The Restaurant “Tsukiyo to Mori no Circus” Filled with Fascinating Magic and Illusion!

| Culture | Posted
The Restaurant “Tsukiyo to Mori no Circus” Filled with Fascinating Magic and Illusion!
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Roughly 15 minutes walk from Shimokitazawa station, a station in Tokyo famous for its secondhand clothing, music and art, you’ll find the modestly built cafe/restaurant “Tsukiyo to Mori no Circus“.


The owner “Robot Nozomi-san” said that she was inspired to start the cafe/restaurant because of her desire to increase the number of places for performers to express themselves. On weekdays, Tsukiyo to Mori no Circus operates as a school for magic, juggling, pantomime and other neat tricks, so the cafe/restaurant itself only runs from 12pm-3pm and 6pm-9pm on weekends.


It first opened its doors in December 2015. For two years leading up to its opening, the cafe/restaurant utilized crowd funding to gather enough funds to purchase items such as a counter and a stage capable of projection mapping.

Despite having just recently opened, “Tsukiyo to Mori no Circus” has been the center of attention, having been introduced to the public through various T.V programs. We sent our reporters Kumiko Funayama, Ai Matsumoto and Hikari Shiina to explore the wonder of the mysterious Tsukiyo to Mori no Circus; a place that is sure to mesmerize all ages!


The first fascinating part of this cafe/restaurant’s would have to be the atmosphere created by its interior design. After opening the door of the cafe/restaurant, our reporters were welcomed into what felt like a picture book wonderland. The walls and ceiling were covered with trick art. It’s all the little details of this place, such as its trump card-themed menu and mason jar drinks, that are sure to get you excited. Along with written oracle-filled capsule toys and many more fascinating items here, there are so many fun aspects to this place that simply cannot be missed.


The second fascinating point of this cafe/restaurant is definitely its highly talented cast of performers. Along with the talented pantomiming clown, the robot who specializes at magic tricks and the cook who’s very good at robot dancing, there are many great entertainers all gathered in one place for you to see. The performances differ depending on the performers of that day too, so you are sure to enjoy the performances no matter how many times you visit.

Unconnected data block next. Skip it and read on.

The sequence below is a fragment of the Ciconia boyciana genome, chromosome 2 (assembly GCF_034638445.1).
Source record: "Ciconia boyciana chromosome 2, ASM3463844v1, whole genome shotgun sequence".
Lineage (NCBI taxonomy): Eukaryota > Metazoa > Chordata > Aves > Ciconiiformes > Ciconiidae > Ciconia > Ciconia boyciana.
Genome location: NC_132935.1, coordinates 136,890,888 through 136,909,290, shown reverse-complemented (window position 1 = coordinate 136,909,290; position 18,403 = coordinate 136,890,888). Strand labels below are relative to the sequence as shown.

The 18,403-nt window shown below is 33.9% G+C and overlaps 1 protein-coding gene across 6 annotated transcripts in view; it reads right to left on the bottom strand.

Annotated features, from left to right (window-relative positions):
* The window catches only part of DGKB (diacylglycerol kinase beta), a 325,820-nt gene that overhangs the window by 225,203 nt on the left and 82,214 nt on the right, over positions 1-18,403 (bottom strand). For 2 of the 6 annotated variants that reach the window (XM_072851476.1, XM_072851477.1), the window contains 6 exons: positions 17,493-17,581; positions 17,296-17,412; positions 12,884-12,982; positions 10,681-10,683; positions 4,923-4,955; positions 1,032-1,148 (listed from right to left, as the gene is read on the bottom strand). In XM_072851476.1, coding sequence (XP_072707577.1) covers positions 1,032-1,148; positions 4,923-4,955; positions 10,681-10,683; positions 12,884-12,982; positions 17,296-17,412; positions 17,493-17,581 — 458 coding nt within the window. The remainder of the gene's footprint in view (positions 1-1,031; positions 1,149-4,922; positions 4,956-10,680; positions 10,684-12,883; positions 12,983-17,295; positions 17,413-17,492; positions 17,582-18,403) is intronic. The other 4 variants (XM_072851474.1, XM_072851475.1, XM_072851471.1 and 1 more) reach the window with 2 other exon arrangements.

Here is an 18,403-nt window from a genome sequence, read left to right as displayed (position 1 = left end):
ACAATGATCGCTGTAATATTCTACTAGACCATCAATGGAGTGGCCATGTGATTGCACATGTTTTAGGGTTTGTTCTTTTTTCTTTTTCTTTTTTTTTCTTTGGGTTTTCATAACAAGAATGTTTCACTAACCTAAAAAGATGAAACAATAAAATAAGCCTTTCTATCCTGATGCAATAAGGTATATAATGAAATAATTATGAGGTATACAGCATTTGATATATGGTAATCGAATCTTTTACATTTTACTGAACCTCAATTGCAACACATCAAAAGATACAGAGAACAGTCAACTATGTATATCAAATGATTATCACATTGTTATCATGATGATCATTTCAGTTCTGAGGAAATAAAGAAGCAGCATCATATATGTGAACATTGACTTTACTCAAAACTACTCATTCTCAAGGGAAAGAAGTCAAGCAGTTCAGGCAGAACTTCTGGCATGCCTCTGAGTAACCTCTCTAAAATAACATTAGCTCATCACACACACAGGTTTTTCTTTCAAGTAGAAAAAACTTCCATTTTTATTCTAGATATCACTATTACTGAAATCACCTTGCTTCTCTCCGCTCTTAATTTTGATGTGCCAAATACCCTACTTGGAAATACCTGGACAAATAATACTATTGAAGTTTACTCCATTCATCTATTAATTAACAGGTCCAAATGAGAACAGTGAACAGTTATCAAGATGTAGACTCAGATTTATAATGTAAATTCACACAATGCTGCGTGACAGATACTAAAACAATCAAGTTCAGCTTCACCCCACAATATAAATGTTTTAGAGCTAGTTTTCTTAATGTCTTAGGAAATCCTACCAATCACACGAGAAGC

Tsukiyo to Mori no Circus’ third most fascinating point would have to be its project mapping shows. The performers dance to visuals and music created by owner Robot Nozomi. The performance uses all of the kitchen space and almost looks like a puppet show. And what’s great is that these top notch performances are all included in your meal price.


The fourth most fascinating part of this cafe/restaurant is undoubtedly the amazing taste and presentation of the food! On this visit our reporters order the “Jikasei Hambaagu Robomoko” (Homemade Hamburg Robomoco). The robomoco is a combination of locomoco popular with both robots and people in Hawaii. The Jikasei Hambaagu Robomoko even has cheese in the shape of a robot’s head.

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Next our reporters ordered the “Piero Parfait” (Clown Parfait). With vanilla ice cream and berry sauce as its base, the parfait is covered with clown-themed garnishing. It was made and served to go along with the projection mapping show.


People of all ages are sure to be excited at Tsukiyo to Mori no Circus, the circus-themed cafe/restaurant only open on weekends and located in Shimokitazawa. The true wonder of the place simply cannot be communicated through photos or words alone, so please stop by and experience it for yourself!


Photos by kobadog
Translated by Cheryl Coyle


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Tsukiyo to Mori no Circus
Address : Famiiru Matsusawa B1F,Oohara 1-56, Setagaya-ku , TOKYO
Nearest Station : Shimokitazawa
TEL : 080-4451-6010



A university student who loves literature and art. On weekdays I usually take part in works something related with Manga's promotion and designs. On weekends I spend my time with drawing illustrations or visiting some exhibitions. I love cities of Harajuku and Ikebukuro in Tokyo and Barcelona in Spain. I hope to live in Edinburgh in some day.

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